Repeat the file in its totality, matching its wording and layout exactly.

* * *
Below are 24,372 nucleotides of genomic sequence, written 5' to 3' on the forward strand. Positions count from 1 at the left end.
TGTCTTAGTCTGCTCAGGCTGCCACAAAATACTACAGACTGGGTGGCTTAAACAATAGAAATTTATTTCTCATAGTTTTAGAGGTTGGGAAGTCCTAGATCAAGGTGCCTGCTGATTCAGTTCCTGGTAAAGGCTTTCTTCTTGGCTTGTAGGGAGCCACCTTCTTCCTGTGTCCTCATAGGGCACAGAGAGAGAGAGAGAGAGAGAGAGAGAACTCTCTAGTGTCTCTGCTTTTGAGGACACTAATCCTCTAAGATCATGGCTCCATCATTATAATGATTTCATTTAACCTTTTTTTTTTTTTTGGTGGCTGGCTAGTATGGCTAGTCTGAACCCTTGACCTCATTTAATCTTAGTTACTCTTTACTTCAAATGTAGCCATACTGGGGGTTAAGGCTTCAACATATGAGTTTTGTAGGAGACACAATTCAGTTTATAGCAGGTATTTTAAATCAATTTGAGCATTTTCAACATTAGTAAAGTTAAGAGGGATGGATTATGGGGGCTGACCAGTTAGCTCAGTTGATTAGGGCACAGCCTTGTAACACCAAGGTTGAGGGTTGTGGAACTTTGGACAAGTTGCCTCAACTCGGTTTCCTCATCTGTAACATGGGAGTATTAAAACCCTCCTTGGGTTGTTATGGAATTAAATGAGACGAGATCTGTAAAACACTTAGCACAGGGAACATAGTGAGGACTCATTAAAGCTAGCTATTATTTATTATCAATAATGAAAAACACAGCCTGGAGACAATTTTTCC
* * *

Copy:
Below are 24,372 nucleotides of genomic sequence, written 5' to 3' on the forward strand. Positions count from 1 at the left end.
TGTCTTAGTCTGCTCAGGCTGCCACAAAATACTACAGACTGGGTGGCTTAAACAATAGAAATTTATTTCTCATAGTTTTAGAGGTTGGGAAGTCCTAGATCAAGGTGCCTGCTGATTCAGTTCCTGGTAAAGGCTTTCTTCTTGGCTTGTAGGGAGCCACCTTCTTCCTGTGTCCTCATAGGGCACAGAGAGAGAGAGAGAGAGAGAGAGAGAACTCTCTAGTGTCTCTGCTTTTGAGGACACTAATCCTCTAAGATCATGGCTCCATCATTATAATGATTTCATTTAACCTTTTTTTTTTTTTTGGTGGCTGGCTAGTATGGCTAGTCTGAACCCTTGACCTCATTTAATCTTAGTTACTCTTTACTTCAAATGTAGCCATACTGGGGGTTAAGGCTTCAACATATGAGTTTTGTAGGAGACACAATTCAGTTTATAGCAGGTATTTTAAATCAATTTGAGCATTTTCAACATTAGTAAAGTTAAGAGGGATGGATTATGGGGGCTGACCAGTTAGCTCAGTTGATTAGGGCACAGCCTTGTAACACCAAGGTTGAGGGTTGTGGAACTTTGGACAAGTTGCCTCAACTCGGTTTCCTCATCTGTAACATGGGAGTATTAAAACCCTCCTTGGGTTGTTATGGAATTAAATGAGACGAGATCTGTAAAACACTTAGCACAGGGAACATAGTGAGGACTCATTAAAGCTAGCTATTATTTATTATCAATAATGAAAAACACAGCCTGGAGACAATTTTTCC